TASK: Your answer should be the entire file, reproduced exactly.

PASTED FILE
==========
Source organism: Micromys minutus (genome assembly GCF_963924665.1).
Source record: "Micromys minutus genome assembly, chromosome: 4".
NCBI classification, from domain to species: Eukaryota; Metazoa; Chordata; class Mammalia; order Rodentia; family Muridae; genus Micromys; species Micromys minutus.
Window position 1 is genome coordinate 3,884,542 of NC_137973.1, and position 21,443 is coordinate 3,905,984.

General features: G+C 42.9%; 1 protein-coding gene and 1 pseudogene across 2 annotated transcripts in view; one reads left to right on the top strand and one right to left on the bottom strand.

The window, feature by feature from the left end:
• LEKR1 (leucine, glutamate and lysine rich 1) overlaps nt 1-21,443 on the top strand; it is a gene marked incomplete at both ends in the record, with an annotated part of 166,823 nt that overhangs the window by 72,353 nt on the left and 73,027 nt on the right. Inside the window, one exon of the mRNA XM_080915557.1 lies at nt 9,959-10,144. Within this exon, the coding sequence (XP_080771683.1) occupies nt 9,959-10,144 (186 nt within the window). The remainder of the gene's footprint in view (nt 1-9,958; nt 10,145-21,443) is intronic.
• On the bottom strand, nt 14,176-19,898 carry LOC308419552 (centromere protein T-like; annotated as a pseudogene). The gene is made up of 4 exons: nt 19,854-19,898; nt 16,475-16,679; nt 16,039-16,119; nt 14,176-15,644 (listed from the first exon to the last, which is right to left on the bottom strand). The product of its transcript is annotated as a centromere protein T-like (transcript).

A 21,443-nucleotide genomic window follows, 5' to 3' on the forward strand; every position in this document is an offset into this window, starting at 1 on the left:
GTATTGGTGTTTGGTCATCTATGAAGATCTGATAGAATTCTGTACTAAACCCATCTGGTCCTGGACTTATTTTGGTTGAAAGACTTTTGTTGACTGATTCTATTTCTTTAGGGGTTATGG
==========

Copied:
Source organism: Micromys minutus (genome assembly GCF_963924665.1).
Source record: "Micromys minutus genome assembly, chromosome: 4".
NCBI classification, from domain to species: Eukaryota; Metazoa; Chordata; class Mammalia; order Rodentia; family Muridae; genus Micromys; species Micromys minutus.
Window position 1 is genome coordinate 3,884,542 of NC_137973.1, and position 21,443 is coordinate 3,905,984.

General features: G+C 42.9%; 1 protein-coding gene and 1 pseudogene across 2 annotated transcripts in view; one reads left to right on the top strand and one right to left on the bottom strand.

The window, feature by feature from the left end:
• LEKR1 (leucine, glutamate and lysine rich 1) overlaps nt 1-21,443 on the top strand; it is a gene marked incomplete at both ends in the record, with an annotated part of 166,823 nt that overhangs the window by 72,353 nt on the left and 73,027 nt on the right. Inside the window, one exon of the mRNA XM_080915557.1 lies at nt 9,959-10,144. Within this exon, the coding sequence (XP_080771683.1) occupies nt 9,959-10,144 (186 nt within the window). The remainder of the gene's footprint in view (nt 1-9,958; nt 10,145-21,443) is intronic.
• On the bottom strand, nt 14,176-19,898 carry LOC308419552 (centromere protein T-like; annotated as a pseudogene). The gene is made up of 4 exons: nt 19,854-19,898; nt 16,475-16,679; nt 16,039-16,119; nt 14,176-15,644 (listed from the first exon to the last, which is right to left on the bottom strand). The product of its transcript is annotated as a centromere protein T-like (transcript).

A 21,443-nucleotide genomic window follows, 5' to 3' on the forward strand; every position in this document is an offset into this window, starting at 1 on the left:
GTATTGGTGTTTGGTCATCTATGAAGATCTGATAGAATTCTGTACTAAACCCATCTGGTCCTGGACTTATTTTGGTTGAAAGACTTTTGTTGACTGATTCTATTTCTTTAGGGGTTATGG